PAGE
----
But cutting back on seeds can end up costing more than it saves, depending on the kind of growing season, and yield goals.
David Benning, a sales manager with LG Seeds, said the traits often provide “a nice insurance policy.”
He said it’s important for farmers to work closely with their seed dealers, to make sure they’re selecting the right traits for their farm — but also each field of their farm.
“What we want to do is help producers protect every bushel we can, because every bushel is going to be very valuable in this kind of market,” Benning said.
Tony Meyer, regional sales manager with Great Lakes Hybrids, said there’s definitely some cash-flow concerns among today’s farmers.
He said the seed business is a “relationship business,” and he wants to see farmers get lined up with the best traits for their own operation.
Over at the DuPont Pioneer booth, Clay Lust and Joe Ungers were promoting Encirca services — which includes a variety of precision ag services, including Pioneer’s flagship nitrogen management program.
Pioneer provided visitors an interactive display that showed how the company maps field terrain and soil information, to provide the grower with “management zones, or decision zones.”
It’s all about precision, and allowing the grower to put together his or her nitrogen plan, based off their yield target and the soil’s needs.
But Pioneer is also tracking phosphorus (P) and potassium (K) — two nutrients that can be depleted by today’s high-yielding, nutrient-demanding varieties.
In late August, Pioneer announced the findings of its own fertility study, which found that Corn Belt farmers may be leaving profit potential in the field each season, if they don’t carefully manage all of their nutrients, including phosphorus and potassium.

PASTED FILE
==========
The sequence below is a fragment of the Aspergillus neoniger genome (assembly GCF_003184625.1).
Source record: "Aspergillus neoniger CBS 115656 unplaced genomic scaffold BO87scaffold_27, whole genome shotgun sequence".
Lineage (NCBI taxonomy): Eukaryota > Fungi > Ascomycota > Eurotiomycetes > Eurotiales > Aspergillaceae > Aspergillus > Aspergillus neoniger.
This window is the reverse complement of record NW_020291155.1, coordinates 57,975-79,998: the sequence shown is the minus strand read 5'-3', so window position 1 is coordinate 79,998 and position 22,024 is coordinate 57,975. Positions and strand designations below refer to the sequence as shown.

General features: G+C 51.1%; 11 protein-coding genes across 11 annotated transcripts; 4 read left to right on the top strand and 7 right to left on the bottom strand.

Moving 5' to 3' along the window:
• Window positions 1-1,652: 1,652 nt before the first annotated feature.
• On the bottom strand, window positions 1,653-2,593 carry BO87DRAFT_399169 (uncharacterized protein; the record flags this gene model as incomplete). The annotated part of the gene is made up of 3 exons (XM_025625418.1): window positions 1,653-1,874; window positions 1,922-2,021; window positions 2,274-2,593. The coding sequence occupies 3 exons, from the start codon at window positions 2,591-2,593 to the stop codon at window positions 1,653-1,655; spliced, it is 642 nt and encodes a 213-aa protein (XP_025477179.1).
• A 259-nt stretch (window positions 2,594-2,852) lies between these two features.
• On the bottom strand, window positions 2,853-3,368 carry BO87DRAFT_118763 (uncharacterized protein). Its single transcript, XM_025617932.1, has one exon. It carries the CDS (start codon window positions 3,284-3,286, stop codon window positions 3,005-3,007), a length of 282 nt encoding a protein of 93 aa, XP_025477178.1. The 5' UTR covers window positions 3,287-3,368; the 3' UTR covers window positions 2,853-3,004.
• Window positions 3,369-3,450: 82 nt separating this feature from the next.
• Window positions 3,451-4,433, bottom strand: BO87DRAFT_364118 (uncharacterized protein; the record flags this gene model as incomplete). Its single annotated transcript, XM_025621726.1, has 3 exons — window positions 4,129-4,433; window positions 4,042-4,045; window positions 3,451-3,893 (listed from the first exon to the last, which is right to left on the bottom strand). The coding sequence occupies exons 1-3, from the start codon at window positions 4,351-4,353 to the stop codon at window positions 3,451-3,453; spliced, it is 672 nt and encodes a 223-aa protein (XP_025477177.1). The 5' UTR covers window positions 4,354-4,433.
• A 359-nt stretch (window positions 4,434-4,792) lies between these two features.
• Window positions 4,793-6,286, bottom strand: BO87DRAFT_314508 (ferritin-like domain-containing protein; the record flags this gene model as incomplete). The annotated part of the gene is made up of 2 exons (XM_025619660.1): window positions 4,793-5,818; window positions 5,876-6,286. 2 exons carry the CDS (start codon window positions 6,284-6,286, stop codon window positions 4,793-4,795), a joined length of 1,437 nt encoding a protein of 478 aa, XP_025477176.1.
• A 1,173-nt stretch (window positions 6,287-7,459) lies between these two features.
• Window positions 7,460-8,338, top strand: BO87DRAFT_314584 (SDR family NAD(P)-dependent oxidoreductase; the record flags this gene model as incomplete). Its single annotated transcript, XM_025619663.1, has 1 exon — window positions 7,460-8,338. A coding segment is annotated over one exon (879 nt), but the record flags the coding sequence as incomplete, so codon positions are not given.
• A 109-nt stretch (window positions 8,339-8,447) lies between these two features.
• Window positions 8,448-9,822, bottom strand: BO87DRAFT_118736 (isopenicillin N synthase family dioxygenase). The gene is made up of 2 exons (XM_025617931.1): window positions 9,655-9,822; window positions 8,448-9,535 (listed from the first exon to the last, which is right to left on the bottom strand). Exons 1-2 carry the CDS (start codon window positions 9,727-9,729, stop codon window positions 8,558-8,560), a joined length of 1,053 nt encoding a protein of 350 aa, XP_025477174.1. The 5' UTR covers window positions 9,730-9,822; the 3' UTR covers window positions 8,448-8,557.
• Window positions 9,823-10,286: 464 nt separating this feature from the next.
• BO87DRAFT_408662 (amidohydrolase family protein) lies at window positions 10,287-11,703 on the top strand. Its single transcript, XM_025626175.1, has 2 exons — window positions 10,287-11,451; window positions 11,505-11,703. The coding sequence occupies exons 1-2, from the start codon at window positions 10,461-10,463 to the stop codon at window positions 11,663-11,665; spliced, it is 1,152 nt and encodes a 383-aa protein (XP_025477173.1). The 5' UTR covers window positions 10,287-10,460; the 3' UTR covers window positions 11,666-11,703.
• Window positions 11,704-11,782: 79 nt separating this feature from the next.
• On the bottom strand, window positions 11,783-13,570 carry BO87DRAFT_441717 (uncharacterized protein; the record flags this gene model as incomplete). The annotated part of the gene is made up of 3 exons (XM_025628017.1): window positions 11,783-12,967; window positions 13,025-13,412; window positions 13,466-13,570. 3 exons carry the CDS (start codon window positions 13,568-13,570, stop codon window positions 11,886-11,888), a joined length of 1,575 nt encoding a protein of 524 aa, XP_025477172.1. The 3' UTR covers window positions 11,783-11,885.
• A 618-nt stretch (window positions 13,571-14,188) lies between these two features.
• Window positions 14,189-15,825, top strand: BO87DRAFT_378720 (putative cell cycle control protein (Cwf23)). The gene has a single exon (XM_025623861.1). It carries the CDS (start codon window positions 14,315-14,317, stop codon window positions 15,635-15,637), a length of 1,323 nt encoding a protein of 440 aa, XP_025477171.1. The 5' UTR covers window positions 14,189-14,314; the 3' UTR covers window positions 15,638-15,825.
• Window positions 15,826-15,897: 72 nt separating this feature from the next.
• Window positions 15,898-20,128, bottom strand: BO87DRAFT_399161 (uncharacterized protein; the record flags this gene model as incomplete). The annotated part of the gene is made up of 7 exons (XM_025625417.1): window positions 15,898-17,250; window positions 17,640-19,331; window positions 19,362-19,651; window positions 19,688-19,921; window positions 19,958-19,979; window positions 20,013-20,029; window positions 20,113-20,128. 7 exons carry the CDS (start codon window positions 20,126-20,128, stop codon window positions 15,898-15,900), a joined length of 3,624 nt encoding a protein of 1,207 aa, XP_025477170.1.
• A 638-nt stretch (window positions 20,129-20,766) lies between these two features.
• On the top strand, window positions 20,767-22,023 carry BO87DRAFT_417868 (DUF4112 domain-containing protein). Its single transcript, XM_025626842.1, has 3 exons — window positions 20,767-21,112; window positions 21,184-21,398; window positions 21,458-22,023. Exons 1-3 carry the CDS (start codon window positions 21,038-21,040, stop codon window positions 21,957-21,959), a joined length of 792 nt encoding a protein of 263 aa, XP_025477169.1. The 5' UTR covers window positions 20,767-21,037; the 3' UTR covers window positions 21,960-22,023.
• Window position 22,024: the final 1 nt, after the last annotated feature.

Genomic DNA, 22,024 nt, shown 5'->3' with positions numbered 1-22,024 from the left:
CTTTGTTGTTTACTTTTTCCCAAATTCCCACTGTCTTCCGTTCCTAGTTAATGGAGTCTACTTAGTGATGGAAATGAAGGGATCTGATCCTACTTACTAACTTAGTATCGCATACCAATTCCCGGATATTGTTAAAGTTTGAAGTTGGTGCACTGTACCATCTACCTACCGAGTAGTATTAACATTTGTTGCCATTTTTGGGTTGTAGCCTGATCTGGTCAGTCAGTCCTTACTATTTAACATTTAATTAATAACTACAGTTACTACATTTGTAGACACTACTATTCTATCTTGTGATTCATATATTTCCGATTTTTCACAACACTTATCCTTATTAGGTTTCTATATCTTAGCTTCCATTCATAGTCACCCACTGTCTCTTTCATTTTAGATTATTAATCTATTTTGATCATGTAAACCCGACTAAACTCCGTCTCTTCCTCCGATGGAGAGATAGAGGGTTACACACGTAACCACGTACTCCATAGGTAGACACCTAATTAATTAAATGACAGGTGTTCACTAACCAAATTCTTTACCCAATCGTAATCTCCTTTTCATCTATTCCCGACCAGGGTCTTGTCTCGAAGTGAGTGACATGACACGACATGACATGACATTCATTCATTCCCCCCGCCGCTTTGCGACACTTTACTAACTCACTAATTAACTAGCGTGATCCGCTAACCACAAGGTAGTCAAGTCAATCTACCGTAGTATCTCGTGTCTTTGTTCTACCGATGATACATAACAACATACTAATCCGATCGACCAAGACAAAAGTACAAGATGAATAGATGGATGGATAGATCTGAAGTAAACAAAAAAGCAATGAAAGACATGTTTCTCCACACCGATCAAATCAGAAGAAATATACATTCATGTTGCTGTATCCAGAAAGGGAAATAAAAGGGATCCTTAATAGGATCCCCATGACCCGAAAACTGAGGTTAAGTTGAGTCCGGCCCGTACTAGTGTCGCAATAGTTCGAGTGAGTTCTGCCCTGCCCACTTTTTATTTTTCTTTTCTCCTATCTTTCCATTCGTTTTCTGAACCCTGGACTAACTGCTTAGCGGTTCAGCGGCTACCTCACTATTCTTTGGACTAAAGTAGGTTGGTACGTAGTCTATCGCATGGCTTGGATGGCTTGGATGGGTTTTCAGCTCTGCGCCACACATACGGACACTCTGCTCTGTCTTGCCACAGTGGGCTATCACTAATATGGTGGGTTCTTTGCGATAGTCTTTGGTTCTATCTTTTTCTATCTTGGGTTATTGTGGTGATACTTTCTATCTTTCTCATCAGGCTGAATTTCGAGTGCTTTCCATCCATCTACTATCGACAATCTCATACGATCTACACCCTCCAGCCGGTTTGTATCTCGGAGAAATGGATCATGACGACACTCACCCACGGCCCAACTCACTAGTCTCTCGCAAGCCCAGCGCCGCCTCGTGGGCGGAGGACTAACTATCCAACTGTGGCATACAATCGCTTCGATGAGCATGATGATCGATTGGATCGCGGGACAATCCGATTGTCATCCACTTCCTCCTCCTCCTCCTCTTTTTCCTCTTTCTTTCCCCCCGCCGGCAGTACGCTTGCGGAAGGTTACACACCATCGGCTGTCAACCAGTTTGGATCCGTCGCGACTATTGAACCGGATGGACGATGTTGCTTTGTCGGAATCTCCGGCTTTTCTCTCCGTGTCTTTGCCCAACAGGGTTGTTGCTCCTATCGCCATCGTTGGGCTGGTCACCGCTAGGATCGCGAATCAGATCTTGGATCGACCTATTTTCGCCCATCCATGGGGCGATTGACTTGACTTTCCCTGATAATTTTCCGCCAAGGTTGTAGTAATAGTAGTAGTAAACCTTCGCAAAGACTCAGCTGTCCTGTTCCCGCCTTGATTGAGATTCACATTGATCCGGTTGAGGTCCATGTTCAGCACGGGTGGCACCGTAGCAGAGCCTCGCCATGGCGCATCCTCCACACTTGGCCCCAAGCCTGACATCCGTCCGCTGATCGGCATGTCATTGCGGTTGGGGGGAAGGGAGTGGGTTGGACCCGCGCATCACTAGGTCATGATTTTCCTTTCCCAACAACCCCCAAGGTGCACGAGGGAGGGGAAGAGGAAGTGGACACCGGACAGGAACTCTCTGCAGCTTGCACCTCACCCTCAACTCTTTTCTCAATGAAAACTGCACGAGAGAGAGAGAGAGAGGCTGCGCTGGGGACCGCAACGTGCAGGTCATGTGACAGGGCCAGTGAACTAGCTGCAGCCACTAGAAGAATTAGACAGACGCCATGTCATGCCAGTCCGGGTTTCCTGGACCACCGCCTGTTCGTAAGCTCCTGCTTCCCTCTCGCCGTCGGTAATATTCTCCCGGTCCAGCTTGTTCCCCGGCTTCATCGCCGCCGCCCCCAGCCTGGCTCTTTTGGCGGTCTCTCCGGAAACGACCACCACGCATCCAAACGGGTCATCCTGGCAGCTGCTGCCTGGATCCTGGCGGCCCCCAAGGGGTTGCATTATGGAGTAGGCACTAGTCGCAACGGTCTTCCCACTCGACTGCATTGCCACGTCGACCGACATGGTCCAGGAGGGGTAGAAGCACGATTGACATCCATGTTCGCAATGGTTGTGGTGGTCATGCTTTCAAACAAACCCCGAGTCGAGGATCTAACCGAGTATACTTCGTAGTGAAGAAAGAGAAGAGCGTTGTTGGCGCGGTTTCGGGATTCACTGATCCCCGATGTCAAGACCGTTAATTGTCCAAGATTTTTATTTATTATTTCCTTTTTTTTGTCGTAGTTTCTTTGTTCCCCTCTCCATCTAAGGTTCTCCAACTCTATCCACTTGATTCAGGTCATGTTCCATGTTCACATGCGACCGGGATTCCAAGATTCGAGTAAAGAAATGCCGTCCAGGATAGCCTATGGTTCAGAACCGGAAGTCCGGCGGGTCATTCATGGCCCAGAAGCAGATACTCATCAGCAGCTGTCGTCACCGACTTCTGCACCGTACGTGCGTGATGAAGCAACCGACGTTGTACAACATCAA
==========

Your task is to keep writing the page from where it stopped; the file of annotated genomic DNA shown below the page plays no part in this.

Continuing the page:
Comprised of more than 22,000 soil samples, the study demonstrated that P and K were deficient in a significant number of tested fields. In Ohio, about 35 percent of tested soils were low in phosphorus, and 19 percent were low in potassium, according to Pioneer.
The goal — as with all of precision farming — is to increase those nutrients to optimum levels — without over-applying.
Lust said farmers still have an appetite for precision technology and prescription seeds — because of the difference it makes.
“Obviously they (farmers) want to see a return on their investment, like anything else,” Lust said. “So it’s been good showing them how we can define their farms or maybe change up some things they’ve been doing.”
While farmers don’t have a lot of options, one may be to seek out a niche market. Pioneer continues to expand its contracted acres for farmers who want to grow high oleic soybeans, used to produce a healthier cooking oil known as Plenish.
Brian Buckallew, senior production systems manager with Pioneer, said the company contracted about 450,000 acres of Plenish in 2016, and predictions for 2017 are close to a million acres.
Pioneer once again held an on-site cooking demonstration using Plenish, and allowed visitors to taste food cooked with the oil.
“It’s a good time to be talking about (Plenish) because it is a value-added opportunity,” Buckallew said. “It’s an opportunity to add about $20-30 an acre to your operation.”